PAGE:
CYIL 7 ȍ2016Ȏ PRINCIPLES OF THE CHARTER OF THE UNITED NATIONS ȃ JUS COGENS ? the will of States at any given time. Could these States modify the current jus cogens , by a broad consensus that would entail more than a mere consensus of States? If the answer is yes, jus cogens , ultima ratio , nevertheless remains in its essence either a part of treaty law or customary international law, which States can derogate from or modify provided that appropriate consensus has been reached. However, due to the fact that jus cogens reflects and protects fundamental values at a certain level of the social development of civilization, we need to consider an element of value in defining jus cogens and its nature, its special “quality”, i.e. an assessment of the value or the values that the norm or principle of jus cogens expresses or contains and protects. When defining the nature of jus cogens , it is thus also essential to establish which value it contains and protects, thus the value aspect of the principles and norms of jus cogens is also important. 12 Jus cogens cannot entail – even if such was agreed by a consensus of States – rules on the conduct of States in matters that are less important in terms of value, all of which is regulated by multiple treaties and rules of customary international law. Norms and principles such as the prohibition of the use of armed force in the relations between States, prohibition of racial discrimination, prohibition of genocide, prohibition of torture, and the like, enjoy the status of jus cogens not only because of the breadth of consensus, but also because they express and protect the values that are immanent, essential for the current level of social development and the development of international community. Without these values, the international community, but also humanity and our civilization would not be what they are. Jus cogens thus entails norms and principles of international law that States cannot fail to observe when concluding treaties even in the sense of Article 53 of the VCLT, which is itself just a treaty and in the strict sense applies only to the parties thereto, and consequently they cannot derogate the current jus cogens , due to the fundamental values that jus cogens contains and protects. A broad consensus on which jus cogens , its norms and principles are based is therefore important and expected. In determining whether a certain norm or principle of international law constitutes jus cogens – this can be specifically defined by a treaty, by customary international law or by the general principles of law – a review of how fundamental a value contained in or protected by a norm or principle is and of how consistent it is with the spirit of time, with the level of social development attained, and what the consensus behind it is, is thus at the forefront. Let me add that when the most fundamental values of international community reflecting the level of social development are at issue, the consensus regarding such norm is, as a general rule, broad and strong, and reaches beyond the scope of only the will of States. A concrete principle or norm of jus cogens thus, as a general rule, involves “consensus plus content”. It is difficult to imagine a jus cogens norm or principle of international law not to meet both requirements, not to protect an important value of the contemporary international community without 12 Similarly A. HAMEED, op. cit., p. 98: “The suggestion is that jus cogens status should be understood as being dependent on the moral beliefs […].”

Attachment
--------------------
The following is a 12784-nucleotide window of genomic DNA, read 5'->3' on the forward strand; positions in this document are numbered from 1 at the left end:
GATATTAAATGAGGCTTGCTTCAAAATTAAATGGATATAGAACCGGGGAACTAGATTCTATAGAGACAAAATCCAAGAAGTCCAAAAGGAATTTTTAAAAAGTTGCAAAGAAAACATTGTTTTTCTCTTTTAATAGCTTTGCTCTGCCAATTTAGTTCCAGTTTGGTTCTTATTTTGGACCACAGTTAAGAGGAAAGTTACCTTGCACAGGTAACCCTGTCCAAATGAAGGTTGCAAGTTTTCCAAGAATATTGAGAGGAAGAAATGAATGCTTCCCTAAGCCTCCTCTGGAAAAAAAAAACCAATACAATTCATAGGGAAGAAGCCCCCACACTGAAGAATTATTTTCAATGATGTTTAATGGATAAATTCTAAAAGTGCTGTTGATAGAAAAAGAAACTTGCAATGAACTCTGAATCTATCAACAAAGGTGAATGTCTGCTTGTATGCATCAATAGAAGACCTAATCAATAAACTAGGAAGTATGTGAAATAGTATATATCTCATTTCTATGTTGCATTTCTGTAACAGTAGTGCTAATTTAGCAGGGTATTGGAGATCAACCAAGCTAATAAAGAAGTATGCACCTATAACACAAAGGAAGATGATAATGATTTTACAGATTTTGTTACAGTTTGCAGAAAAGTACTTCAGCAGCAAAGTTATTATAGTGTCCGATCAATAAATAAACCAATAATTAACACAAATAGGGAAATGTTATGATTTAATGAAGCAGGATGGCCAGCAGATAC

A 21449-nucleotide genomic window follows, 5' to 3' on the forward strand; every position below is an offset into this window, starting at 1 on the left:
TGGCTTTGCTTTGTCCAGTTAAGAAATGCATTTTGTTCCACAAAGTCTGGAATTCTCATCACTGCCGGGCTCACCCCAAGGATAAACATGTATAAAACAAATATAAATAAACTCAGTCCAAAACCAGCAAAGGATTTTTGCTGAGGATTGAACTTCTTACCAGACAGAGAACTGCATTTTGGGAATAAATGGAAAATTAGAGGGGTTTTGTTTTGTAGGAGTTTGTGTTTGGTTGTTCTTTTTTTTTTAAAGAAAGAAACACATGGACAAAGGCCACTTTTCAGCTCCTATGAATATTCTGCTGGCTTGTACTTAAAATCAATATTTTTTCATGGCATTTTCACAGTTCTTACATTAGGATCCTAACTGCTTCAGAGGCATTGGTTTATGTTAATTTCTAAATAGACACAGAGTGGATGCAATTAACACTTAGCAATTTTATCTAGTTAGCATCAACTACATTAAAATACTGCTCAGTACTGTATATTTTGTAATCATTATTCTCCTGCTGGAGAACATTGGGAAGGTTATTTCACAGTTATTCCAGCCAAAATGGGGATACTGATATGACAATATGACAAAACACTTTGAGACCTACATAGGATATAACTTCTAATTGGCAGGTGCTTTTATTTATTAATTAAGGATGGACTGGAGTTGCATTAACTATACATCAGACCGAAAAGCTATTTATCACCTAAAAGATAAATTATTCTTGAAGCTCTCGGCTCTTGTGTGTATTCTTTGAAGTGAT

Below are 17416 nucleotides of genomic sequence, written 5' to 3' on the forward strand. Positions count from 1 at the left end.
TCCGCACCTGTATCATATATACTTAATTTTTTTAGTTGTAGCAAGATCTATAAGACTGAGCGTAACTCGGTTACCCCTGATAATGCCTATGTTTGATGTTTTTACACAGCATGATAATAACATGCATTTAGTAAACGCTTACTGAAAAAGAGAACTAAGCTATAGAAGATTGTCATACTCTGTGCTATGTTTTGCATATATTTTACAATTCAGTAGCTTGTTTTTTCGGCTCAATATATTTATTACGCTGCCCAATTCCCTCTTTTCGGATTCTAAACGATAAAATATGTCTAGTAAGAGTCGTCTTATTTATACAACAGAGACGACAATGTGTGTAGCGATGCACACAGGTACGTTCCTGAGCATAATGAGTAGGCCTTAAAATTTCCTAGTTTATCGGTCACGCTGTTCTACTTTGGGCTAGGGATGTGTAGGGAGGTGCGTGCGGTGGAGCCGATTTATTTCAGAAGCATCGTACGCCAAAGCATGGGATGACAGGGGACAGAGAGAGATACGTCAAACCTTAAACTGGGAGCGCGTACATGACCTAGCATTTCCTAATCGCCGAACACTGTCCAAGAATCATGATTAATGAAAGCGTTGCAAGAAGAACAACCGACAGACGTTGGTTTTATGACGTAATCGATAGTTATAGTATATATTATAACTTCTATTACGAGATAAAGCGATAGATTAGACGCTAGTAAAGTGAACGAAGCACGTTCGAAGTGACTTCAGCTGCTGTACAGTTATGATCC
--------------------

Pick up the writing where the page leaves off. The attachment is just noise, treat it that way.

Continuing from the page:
ERNEST PETRIČ CYIL 7 ȍ2016Ȏ a broad international consensus. Or vice versa, it is difficult to imagine jus cogens to be a norm or principle of international law otherwise enjoying a broad consensus of States but regulating one of the less important issues which in a modern globalized world need to be legally regulated at an international level. UN Charter and jus cogens Having described all of the above, it is worth asking a question highlighted already in the title of this paper, namely “Do the principles of the UN Charter fall within the scope of jus cogens of international law?” These are the principles referred to in Article 2 of the UN Charter, which are laid down in more detail in the unanimously adopted “Declaration on Principles of International Law concerning Friendly Relations and Co-operation among States in accordance with the Charter of the United Nations” (1970) (the so-called Declaration of Seven Principles). 13 If these principles of the Charter are jus cogens , then any possible agreement between States or any possible customary international rule which is contrary to these principles is void as a consequence. Deriving from what was said above, we need to answer the following questions in particular to be able to assess whether the principles determined by Article 2 of the Charter and by the “Declaration of Seven Principles” are jus cogens : Is each of these principles supported by a broad consensus of the international community, which is reflected in the practice of States, in international and national case law, 14 in legal theory, ultimately also in public opinion, we could say in the social consciousness of our era? Do these principles protect the fundamental values which underlie the international community today and which are the expression of the current level of civilizational development? And does the fact that it is about “principles” of the Charter and not the “rules” affect their possible jus cogens nature. The fact is that all States, including those few that are not members of the UN and whose sovereign statehood is more or less problematic (e.g. Kosovo, Taiwan, Palestine), recognise the binding character of the principles of the UNCharter in their international as well as national practice. Most of these seven principles are clearly the expression of the development of the international community and international life. The roots of the principle on the prohibition of the use of armed force thus go back to the period of the League of Nations, the Kellogg-Briand Pact, the aftermath of the cataclysm of the First and Second World Wars. 15 In our era, which is defined by the existence of the United Nations, we have no serious doubts about the fact that in the practice of States, in the international and national case law, in international and regional organisations, or in the legal theory, the prohibition of the use of armed force, within the limits as defined by the UN Charter, is one of the foundations
13 Resolution adopted by the General Assembly, 2625 (XXV), 24 October 1970. 14 This “practice” also includes verbal practice. 15 For more information see K. HOSSAIN, op. cit ., p. 89.